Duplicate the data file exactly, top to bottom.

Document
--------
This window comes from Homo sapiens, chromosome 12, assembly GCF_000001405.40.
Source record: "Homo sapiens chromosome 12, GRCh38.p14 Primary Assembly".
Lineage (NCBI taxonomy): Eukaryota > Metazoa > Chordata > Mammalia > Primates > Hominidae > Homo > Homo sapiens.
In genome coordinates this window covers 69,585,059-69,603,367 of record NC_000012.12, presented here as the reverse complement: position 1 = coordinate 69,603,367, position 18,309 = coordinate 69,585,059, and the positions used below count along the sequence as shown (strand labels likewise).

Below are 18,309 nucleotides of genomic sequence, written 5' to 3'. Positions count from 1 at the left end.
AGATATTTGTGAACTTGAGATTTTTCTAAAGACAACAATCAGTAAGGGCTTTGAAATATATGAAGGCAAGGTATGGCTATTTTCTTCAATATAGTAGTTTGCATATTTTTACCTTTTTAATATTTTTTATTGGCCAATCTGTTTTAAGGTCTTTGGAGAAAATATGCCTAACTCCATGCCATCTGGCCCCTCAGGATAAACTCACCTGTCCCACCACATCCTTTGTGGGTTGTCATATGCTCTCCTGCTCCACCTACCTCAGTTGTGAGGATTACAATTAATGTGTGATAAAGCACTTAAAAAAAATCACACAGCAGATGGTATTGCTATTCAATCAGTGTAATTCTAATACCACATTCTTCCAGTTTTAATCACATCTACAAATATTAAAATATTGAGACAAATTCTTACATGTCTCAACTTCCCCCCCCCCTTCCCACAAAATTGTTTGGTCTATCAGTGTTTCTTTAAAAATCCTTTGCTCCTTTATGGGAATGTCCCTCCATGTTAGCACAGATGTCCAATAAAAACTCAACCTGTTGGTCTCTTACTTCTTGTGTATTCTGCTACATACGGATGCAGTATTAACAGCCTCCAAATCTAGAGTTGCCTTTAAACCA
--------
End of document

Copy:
This window comes from Homo sapiens, chromosome 12, assembly GCF_000001405.40.
Source record: "Homo sapiens chromosome 12, GRCh38.p14 Primary Assembly".
Lineage (NCBI taxonomy): Eukaryota > Metazoa > Chordata > Mammalia > Primates > Hominidae > Homo > Homo sapiens.
In genome coordinates this window covers 69,585,059-69,603,367 of record NC_000012.12, presented here as the reverse complement: position 1 = coordinate 69,603,367, position 18,309 = coordinate 69,585,059, and the positions used below count along the sequence as shown (strand labels likewise).

Below are 18,309 nucleotides of genomic sequence, written 5' to 3'. Positions count from 1 at the left end.
AGATATTTGTGAACTTGAGATTTTTCTAAAGACAACAATCAGTAAGGGCTTTGAAATATATGAAGGCAAGGTATGGCTATTTTCTTCAATATAGTAGTTTGCATATTTTTACCTTTTTAATATTTTTTATTGGCCAATCTGTTTTAAGGTCTTTGGAGAAAATATGCCTAACTCCATGCCATCTGGCCCCTCAGGATAAACTCACCTGTCCCACCACATCCTTTGTGGGTTGTCATATGCTCTCCTGCTCCACCTACCTCAGTTGTGAGGATTACAATTAATGTGTGATAAAGCACTTAAAAAAAATCACACAGCAGATGGTATTGCTATTCAATCAGTGTAATTCTAATACCACATTCTTCCAGTTTTAATCACATCTACAAATATTAAAATATTGAGACAAATTCTTACATGTCTCAACTTCCCCCCCCCCTTCCCACAAAATTGTTTGGTCTATCAGTGTTTCTTTAAAAATCCTTTGCTCCTTTATGGGAATGTCCCTCCATGTTAGCACAGATGTCCAATAAAAACTCAACCTGTTGGTCTCTTACTTCTTGTGTATTCTGCTACATACGGATGCAGTATTAACAGCCTCCAAATCTAGAGTTGCCTTTAAACCA